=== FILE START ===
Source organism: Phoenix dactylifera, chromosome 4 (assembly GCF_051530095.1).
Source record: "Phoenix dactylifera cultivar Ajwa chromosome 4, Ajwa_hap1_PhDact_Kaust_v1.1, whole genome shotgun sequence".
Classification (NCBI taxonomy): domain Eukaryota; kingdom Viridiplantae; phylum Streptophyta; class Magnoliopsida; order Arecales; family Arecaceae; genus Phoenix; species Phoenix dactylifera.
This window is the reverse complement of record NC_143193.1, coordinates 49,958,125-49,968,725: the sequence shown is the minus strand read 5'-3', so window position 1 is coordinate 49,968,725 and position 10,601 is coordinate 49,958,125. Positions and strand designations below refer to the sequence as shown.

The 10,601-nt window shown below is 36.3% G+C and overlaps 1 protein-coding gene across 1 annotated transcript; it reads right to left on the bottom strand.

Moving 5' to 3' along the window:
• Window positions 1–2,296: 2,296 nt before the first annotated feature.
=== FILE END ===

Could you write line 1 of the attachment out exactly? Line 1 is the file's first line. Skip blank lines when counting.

Source organism: Phoenix dactylifera, chromosome 4 (assembly GCF_051530095.1).